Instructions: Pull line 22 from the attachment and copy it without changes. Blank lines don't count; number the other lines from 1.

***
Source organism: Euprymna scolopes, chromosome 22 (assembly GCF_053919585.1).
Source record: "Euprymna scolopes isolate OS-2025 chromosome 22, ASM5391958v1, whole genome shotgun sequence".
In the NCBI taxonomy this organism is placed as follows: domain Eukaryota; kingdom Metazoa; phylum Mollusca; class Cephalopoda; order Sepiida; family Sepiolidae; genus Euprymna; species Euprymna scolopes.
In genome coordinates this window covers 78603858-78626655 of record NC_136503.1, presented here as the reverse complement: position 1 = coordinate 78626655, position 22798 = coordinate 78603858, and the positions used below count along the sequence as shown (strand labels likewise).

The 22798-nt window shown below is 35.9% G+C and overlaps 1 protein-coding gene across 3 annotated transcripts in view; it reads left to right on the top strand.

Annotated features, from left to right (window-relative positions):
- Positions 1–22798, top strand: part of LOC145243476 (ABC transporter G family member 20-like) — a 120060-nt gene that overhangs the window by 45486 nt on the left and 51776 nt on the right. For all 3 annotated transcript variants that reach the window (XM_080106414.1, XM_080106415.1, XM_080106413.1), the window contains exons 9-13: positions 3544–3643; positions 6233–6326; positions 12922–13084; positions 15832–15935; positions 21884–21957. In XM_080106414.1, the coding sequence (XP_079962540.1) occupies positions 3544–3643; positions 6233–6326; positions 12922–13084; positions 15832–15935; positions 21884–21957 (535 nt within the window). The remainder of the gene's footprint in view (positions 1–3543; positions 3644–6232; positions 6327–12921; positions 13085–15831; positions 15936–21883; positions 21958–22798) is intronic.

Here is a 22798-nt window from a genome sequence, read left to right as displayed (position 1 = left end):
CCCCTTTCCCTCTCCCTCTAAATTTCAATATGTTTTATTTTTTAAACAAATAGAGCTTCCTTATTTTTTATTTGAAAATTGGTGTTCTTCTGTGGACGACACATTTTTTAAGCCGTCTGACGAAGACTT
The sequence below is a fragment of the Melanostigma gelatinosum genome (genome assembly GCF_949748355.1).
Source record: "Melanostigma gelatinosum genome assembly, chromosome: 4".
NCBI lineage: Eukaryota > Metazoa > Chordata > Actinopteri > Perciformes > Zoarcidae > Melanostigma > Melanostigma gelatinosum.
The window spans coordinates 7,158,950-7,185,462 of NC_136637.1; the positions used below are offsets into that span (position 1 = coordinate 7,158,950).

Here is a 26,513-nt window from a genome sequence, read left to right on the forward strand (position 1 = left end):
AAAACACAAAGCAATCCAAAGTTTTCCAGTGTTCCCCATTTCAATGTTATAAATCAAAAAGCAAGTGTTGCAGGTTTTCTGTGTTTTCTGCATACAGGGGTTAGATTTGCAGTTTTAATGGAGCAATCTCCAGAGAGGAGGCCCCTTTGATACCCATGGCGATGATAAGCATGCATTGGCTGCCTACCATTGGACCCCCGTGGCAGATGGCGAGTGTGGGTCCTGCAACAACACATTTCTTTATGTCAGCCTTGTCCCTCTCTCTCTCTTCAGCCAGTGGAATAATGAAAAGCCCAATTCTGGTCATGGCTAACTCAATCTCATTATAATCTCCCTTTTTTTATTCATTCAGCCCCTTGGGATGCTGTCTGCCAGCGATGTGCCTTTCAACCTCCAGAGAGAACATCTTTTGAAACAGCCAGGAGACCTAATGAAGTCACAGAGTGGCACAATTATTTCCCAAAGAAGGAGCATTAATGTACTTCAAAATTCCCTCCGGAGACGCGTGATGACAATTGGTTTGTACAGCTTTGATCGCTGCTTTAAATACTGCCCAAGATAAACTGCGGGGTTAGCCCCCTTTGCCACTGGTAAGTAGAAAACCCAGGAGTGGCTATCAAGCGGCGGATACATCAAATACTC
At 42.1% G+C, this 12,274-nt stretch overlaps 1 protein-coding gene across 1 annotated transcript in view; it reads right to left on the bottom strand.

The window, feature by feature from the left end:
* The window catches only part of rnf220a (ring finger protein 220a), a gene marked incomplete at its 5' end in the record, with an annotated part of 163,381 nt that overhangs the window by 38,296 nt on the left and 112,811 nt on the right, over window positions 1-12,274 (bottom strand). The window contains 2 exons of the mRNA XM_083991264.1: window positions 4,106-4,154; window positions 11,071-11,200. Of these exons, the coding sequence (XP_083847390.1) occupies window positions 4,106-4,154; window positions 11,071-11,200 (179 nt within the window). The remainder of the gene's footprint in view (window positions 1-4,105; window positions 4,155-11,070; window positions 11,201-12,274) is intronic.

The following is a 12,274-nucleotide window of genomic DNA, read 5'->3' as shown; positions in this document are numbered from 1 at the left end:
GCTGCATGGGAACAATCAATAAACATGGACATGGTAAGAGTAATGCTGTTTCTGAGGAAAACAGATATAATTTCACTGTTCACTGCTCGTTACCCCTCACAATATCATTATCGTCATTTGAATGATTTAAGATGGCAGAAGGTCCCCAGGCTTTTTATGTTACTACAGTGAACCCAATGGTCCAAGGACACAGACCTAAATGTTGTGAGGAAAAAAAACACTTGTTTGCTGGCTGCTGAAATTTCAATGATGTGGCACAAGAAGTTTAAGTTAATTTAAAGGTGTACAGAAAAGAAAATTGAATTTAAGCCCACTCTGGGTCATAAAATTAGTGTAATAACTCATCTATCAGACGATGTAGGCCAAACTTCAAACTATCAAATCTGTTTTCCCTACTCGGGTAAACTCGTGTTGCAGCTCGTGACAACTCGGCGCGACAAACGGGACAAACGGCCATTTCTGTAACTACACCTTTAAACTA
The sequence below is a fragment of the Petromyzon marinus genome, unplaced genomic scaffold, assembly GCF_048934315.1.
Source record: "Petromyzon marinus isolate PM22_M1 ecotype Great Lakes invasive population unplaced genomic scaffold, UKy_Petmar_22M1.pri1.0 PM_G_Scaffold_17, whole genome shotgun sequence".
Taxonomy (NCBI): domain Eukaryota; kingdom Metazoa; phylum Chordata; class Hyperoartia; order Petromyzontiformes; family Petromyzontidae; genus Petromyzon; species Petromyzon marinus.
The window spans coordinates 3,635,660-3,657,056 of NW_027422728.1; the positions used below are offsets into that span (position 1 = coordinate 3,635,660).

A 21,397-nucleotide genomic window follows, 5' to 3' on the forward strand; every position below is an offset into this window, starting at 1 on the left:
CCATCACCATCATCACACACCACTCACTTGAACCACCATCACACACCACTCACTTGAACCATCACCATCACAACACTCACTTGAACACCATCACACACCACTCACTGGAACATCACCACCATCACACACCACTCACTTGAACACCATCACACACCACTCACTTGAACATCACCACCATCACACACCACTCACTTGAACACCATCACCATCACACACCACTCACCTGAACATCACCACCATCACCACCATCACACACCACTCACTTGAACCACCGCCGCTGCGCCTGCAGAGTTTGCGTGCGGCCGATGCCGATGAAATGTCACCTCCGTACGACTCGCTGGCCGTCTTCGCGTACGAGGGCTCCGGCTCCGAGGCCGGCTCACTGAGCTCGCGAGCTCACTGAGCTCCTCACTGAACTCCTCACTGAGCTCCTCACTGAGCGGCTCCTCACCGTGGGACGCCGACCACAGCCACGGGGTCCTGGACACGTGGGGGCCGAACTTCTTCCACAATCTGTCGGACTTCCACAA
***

Source record: "Petromyzon marinus isolate PM22_M1 ecotype Great Lakes invasive population unplaced genomic scaffold, UKy_Petmar_22M1.pri1.0 PM_G_Scaffold_17, whole genome shotgun sequence".